Keep in mind that changes that you make on your website will usually not be reflected in Google Scholar search results for some time. New papers are normally added several times a week; however, updates of papers that are already included usually take 3-6 months. Updates of papers on very large websites may take several years, because to update a site, we need to recrawl it - the time it takes to recrawl a large site is usually limited by the speed at which the target website is able to deliver content to the search robots. Now, "usually takes 3-6 months" could be a reasonable time frame, though of course I have attempted to hasten matters by lodging a "request manual configuration of your website" with Google Support . If Google's full coverage of the AJET website is restored quickly, AJET and ascilite could have been tempted to consider a 'discreet silence' about the unraveling of the problem. After all, during the period 13 Dec 2011 to 4 May 2012 I did not receive any queries from authors or readers about AJET's Google presence (though I do not know whether ascilite Conference Conveners received any queries). However, somewhat ironically, the launching of Google Scholar Metrics now makes a full explanation mandatory. To understand this outcome, we need to explore further into the capabilities of Google Scholar Metrics. This capability (or 'affordance') is described by Google Scholar Metrics in the sentence, "... if you wish to see which articles in a publication were cited the most and who cited them, click on its h-index number to view the articles as well as the citations underlying the metrics." 
To illustrate, view the list of AJET's 23 articles that contributed to h-index = 23 during 2007-2011 . Note that 22 of the 23 articles have links provided, not to the AJET article, but to the ERIC database record - which omits the original URL, and also changes all titles of articles from sentence case to title case! The one article that ERIC's robot or my manual postings to ERIC missed has no link to the full text or abstract. To put a positive spin on this, let's be grateful to ERIC for their coverage (in the past, we have been a little bit critical about ERIC , ). However, the negative spin side is that Google Scholar Metrics will not update its 1 April 2012 publication of h5-core data, as indicated in its bolded sentences, "Scholar Metrics are based on our index as it was on April 1st, 2012. For ease of comparison, they are NOT updated as the Scholar index is updated." . Therefore it is best that the explanation be given now, without waiting for the inevitable questions to arise from authors and readers. Having conceded that, we can revert to the positive spin, let's be 'confident', or at least 'hopeful', that the 2013 edition of Google Scholar Metrics for 2008-2012 will provide all AJET and ascilite Conference authors with proper direct links to their articles.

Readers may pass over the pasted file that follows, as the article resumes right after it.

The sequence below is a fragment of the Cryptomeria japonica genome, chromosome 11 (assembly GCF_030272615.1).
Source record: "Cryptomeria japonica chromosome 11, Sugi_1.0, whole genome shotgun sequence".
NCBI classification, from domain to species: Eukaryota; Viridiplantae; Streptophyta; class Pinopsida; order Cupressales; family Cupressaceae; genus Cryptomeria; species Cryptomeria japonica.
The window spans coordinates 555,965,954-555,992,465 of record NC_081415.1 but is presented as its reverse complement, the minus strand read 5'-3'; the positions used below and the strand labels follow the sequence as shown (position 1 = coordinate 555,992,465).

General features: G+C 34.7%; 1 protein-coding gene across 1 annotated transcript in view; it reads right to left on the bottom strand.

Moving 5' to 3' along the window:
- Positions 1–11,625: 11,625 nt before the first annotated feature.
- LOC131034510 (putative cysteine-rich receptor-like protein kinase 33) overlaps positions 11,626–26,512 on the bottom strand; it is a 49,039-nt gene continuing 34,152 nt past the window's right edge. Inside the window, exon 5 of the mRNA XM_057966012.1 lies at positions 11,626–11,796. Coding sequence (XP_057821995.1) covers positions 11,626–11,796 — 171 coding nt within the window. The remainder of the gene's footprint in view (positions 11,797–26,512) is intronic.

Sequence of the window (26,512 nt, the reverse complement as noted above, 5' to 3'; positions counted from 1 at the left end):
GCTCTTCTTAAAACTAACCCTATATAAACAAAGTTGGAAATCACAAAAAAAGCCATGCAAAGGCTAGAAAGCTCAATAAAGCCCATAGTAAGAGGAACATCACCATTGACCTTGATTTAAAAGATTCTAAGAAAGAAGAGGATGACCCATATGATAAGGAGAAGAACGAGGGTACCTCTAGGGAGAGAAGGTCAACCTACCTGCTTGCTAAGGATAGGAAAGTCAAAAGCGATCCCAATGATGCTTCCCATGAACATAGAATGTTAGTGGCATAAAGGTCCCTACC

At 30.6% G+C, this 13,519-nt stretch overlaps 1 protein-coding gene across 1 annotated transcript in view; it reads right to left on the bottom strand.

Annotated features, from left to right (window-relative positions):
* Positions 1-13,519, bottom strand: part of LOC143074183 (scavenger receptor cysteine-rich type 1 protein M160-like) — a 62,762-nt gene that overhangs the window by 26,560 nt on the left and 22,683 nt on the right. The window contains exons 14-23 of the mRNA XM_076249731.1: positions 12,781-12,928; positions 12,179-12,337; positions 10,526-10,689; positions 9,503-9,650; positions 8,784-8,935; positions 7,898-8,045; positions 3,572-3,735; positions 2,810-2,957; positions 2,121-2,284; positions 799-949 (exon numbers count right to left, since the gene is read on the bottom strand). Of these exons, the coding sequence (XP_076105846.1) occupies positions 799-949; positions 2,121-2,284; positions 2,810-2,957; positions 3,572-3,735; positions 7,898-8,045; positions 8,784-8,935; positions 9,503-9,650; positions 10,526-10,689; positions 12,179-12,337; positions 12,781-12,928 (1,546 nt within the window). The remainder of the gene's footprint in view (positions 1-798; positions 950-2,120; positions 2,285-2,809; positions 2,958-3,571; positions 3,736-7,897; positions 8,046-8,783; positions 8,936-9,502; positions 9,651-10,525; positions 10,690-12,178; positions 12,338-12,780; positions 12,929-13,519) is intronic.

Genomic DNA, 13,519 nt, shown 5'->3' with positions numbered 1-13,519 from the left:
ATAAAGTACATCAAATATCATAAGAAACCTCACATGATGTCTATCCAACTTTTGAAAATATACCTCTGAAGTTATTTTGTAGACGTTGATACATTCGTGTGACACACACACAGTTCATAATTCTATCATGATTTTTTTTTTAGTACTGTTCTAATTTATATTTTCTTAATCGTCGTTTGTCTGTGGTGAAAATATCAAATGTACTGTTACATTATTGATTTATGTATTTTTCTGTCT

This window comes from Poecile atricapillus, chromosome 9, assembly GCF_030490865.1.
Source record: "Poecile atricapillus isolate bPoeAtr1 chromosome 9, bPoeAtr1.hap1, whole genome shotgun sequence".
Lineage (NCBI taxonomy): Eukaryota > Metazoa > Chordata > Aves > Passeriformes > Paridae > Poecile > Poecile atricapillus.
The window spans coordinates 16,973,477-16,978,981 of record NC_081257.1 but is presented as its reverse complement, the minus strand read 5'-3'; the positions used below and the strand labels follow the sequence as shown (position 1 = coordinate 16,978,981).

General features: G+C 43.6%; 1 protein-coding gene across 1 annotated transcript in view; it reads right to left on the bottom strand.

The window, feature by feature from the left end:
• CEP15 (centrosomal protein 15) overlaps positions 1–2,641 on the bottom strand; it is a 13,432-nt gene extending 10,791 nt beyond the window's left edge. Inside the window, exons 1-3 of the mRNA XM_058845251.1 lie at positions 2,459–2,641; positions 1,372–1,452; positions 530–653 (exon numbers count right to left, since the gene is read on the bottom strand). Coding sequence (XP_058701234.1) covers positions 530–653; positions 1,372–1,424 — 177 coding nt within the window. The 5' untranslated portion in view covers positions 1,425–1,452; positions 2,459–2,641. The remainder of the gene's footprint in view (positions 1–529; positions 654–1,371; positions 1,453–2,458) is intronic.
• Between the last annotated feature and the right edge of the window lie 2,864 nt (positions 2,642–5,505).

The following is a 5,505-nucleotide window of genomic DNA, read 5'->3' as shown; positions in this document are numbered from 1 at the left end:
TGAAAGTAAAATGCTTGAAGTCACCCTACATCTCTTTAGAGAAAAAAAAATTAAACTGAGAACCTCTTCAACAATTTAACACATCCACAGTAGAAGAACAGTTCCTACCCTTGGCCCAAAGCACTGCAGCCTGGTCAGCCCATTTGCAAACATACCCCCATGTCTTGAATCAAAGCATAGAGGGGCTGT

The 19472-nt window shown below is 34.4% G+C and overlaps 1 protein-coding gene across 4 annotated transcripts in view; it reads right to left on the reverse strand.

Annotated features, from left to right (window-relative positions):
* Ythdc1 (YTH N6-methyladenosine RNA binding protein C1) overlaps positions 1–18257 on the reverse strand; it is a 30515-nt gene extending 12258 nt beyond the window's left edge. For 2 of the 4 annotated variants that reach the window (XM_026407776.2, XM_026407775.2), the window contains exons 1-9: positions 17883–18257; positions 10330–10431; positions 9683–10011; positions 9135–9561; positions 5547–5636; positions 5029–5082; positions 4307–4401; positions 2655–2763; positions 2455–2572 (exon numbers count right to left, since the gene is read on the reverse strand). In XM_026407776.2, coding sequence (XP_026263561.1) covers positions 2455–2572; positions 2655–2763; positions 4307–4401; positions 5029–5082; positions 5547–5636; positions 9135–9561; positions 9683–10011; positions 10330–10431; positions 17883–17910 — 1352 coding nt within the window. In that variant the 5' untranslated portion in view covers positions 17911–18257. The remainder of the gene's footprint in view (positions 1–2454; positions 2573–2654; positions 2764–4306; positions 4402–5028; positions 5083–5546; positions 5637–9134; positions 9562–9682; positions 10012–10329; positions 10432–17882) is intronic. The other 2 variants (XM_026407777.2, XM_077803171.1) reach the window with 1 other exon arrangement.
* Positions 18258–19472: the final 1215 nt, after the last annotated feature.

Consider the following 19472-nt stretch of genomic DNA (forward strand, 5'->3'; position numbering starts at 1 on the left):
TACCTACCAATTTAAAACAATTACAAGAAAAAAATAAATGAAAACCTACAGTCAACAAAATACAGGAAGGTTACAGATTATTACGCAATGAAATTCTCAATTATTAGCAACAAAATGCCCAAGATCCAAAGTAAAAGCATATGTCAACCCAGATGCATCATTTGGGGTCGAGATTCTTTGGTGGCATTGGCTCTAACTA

I end with my sincere apology to all parties:
I'm deeply sorry that I did not follow up earlier, when in February I noted that AJET 28(1) was not appearing in Google Scholar as expected. Being intensively engaged in overcoming the review process backlog from 2011, and the increased frequency of issues, I was not putting enough time into routine monitoring - though a 'rogue robots.txt' is the last thing one would expect to find. Roger Atkinson
in AJET 28(4)
Hobart, 2-5 July 2012. http://conference.herdsa.org.au/2012/
Sydney, 4-7 February 2013. http://www.odlaasummit.org.au/
The Australasian Journal of Educational Technology (AJET) is a refereed research journal published 8 times per year by the Australasian Society for Computers in Learning in Tertiary Education (ascilite). AJET retired its printed version (ISSN 1449-3098) at the end of Volume 23, 2007, and from Volume 24, 2008, the journal is open access, online only (ISSN 1449-5554), and does not have paid subscriptions.
© 2012 Authors retain copyright in their individual articles, whilst copyright in AJET as a compilation is retained by the publisher. Except for authors reproducing their own articles, no part of this journal may be reprinted or reproduced without permission. For further details, and for details on submission of manuscripts and open access to all issues of AJET published since the journal's foundation in 1985, please see http://www.ascilite.org.au/ajet/
For editorial inquiries, contact the Editor (retirement pending), Associate Professor Catherine McLoughlin, School of Education (ACT), Australian Catholic University, PO Box 256, Dickson ACT 2602, Australia. Email: Catherine.McLoughlin@acu.edu.au, Tel: +61 2 6209 1100 Fax +61 2 6209 1185.